Author(s): 
Shonin, Edo
Van Gordon, William
Griffiths, Mark D.
Publication Title: 
Journal of Clinical Psychology

This article introduces the issue of Journal of Clinical Psychology: In Session entitled "Beyond Meditation: Mindfulness-Related Clinical Practices." In the article, I describe how the "sisters of mindfulness"-forgiveness, gratitude, loving-kindness, compassion, acceptance, and best-self visualization-are each interconnected and important forms of mindfulness as well as tenets of Buddhist psychology. Each of these practices reflect mental strengths that are being integrated into the brain's neuroplastic development as a function of modern day psychotherapy.

Author(s): 
Rosenzweig, Debra
Publication Title: 
Journal of Clinical Psychology

The healing process of the Best Self Visualization Method (BSM) is described within the framework of meditation, neuroscience, and psychodynamic theory. Cases are drawn from the treatment of high-risk youth, who have histories of poverty, survival of sexual and physical abuse, and/or current risk for perpetrating abuse. Clinical use of BSM is demonstrated in two case illustrations, one of group psychotherapy and another of individual therapy.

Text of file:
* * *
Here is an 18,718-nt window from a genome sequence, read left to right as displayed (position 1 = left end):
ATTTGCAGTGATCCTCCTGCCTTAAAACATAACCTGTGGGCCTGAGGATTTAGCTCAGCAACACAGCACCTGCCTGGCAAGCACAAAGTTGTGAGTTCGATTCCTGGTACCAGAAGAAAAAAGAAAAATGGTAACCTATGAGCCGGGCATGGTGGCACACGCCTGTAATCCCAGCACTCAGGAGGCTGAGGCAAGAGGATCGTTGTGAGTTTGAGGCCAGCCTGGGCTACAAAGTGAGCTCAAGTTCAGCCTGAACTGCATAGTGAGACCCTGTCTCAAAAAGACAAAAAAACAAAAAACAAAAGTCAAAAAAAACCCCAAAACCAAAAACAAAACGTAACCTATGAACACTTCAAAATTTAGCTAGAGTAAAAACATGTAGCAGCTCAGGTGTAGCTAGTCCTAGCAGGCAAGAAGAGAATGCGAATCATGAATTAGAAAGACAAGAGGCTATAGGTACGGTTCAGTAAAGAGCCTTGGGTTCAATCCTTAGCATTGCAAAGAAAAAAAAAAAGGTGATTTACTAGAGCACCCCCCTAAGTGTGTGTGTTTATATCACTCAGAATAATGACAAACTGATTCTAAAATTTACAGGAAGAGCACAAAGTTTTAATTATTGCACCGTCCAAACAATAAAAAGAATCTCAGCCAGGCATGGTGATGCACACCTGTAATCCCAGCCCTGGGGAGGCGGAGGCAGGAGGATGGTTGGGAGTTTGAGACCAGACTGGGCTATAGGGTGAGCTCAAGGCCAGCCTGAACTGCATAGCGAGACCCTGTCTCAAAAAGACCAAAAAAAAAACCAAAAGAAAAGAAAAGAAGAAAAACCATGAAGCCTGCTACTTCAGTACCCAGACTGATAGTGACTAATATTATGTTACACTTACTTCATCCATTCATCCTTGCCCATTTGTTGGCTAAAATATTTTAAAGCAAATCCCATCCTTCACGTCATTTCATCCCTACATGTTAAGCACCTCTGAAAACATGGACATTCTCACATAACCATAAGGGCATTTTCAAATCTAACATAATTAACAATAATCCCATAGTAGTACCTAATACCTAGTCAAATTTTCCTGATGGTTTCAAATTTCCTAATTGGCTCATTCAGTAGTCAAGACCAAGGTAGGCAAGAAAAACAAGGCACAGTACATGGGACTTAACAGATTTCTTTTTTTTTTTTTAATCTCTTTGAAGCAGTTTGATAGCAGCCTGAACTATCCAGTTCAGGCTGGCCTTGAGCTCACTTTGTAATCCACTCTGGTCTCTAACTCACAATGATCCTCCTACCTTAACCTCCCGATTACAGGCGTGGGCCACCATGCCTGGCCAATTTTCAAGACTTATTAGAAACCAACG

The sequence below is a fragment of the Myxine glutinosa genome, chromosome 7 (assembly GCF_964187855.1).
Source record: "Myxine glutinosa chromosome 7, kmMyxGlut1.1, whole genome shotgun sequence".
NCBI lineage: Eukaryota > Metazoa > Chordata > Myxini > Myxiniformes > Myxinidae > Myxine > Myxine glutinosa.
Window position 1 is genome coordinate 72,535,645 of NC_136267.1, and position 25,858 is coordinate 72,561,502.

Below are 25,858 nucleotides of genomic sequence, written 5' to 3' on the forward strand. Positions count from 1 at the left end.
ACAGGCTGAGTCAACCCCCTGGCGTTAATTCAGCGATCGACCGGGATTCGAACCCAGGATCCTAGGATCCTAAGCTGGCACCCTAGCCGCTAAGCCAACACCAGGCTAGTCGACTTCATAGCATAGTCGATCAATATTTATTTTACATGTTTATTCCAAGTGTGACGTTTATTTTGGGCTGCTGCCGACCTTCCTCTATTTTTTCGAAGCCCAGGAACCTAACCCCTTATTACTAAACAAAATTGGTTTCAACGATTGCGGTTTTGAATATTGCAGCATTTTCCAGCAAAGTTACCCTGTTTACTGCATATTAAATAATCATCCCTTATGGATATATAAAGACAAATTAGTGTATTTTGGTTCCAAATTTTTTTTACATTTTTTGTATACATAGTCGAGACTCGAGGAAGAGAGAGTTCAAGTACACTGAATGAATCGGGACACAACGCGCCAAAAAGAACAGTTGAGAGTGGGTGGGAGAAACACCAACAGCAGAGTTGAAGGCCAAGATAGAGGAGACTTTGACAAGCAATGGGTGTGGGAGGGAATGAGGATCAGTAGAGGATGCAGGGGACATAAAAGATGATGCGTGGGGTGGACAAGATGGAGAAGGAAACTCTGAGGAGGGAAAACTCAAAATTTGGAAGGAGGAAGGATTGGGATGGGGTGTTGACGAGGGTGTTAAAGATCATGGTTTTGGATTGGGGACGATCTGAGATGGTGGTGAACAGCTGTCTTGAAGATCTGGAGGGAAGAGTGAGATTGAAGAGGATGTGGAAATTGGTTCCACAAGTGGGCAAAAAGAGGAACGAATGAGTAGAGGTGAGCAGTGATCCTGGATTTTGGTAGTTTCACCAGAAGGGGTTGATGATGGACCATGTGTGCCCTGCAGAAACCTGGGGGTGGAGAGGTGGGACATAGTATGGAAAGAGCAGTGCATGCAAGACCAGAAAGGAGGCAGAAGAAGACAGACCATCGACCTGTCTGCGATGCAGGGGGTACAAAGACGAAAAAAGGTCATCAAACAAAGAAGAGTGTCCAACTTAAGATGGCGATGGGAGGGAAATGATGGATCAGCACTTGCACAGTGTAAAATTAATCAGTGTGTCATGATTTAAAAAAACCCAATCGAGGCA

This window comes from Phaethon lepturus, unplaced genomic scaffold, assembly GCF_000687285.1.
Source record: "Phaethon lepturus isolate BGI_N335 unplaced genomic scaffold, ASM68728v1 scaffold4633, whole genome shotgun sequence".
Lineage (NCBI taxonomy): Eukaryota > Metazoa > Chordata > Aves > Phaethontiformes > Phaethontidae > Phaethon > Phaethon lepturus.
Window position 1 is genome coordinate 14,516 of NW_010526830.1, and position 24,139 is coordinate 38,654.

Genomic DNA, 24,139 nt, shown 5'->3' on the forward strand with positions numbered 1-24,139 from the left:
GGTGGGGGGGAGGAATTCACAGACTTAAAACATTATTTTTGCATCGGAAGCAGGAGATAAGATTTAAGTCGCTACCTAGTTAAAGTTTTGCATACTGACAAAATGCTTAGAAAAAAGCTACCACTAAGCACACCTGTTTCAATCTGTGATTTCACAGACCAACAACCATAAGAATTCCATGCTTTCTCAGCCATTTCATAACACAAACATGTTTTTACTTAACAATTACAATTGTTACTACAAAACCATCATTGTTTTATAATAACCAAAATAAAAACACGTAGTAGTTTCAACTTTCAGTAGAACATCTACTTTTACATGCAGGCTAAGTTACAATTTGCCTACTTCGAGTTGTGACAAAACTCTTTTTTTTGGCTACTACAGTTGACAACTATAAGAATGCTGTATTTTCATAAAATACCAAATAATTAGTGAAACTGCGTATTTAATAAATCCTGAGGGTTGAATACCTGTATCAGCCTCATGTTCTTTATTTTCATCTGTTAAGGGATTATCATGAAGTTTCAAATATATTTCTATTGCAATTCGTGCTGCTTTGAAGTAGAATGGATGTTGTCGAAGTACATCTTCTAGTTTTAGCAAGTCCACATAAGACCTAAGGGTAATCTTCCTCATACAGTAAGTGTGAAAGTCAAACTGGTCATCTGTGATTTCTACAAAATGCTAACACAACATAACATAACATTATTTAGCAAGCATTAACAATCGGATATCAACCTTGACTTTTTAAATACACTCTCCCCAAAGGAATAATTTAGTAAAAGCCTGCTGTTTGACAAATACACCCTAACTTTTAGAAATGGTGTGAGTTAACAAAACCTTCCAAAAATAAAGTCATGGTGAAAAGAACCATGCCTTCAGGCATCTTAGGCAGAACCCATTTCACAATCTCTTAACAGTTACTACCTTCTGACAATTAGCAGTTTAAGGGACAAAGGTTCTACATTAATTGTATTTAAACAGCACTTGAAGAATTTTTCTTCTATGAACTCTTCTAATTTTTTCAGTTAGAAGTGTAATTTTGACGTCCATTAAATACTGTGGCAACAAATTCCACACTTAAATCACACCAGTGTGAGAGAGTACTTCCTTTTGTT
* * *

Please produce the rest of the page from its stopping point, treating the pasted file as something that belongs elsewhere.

Author(s): 
Schussel, Lorne
Miller, Lisa
Publication Title: 
Journal of Clinical Psychology

Self-compassion is conceptualized as containing 3 core components: self-kindness versus self-judgment, common humanity versus isolation, and mindfulness versus overidentification, when relating to painful experiences. Research evidence demonstrates that self-compassion is related to psychological flourishing and reduced psychopathology. Mindful Self-Compassion (MSC) is an 8-week training program, meeting 2.5 hours each week, designed to help participants cultivate self-compassion.

Author(s): 
Germer, Christopher K.
Neff, Kristin D.
Publication Title: 
Journal of Clinical Psychology

This article discusses how loving-kindness can be used to treat traumatized refugees and minority groups, focusing on examples from our treatment, culturally adapted cognitive-behavioral therapy (CA-CBT). To show how we integrate loving-kindness with other mindfulness interventions and why loving-kindness should be an effective therapeutic technique, we present a typology of mindfulness states and the Nodal Network Model (NNM) of Affect and Affect Regulation.

Author(s): 
Hinton, Devon E.
Ojserkis, Rebecca A.
Jalal, Baland
Peou, Sonith
Hofmann, Stefan G.
Publication Title: 
Journal of Traumatic Stress

Loving-kindness meditation is a practice designed to enhance feelings of kindness and compassion for self and others. Loving-kindness meditation involves repetition of phrases of positive intention for self and others. We undertook an open pilot trial of loving-kindness meditation for veterans with posttraumatic stress disorder (PTSD). Measures of PTSD, depression, self-compassion, and mindfulness were obtained at baseline, after a 12-week loving-kindness meditation course, and 3 months later.

Author(s): 
Kearney, David J.
Malte, Carol A.
McManus, Carolyn
Martinez, Michelle E.
Felleman, Ben
Simpson, Tracy L.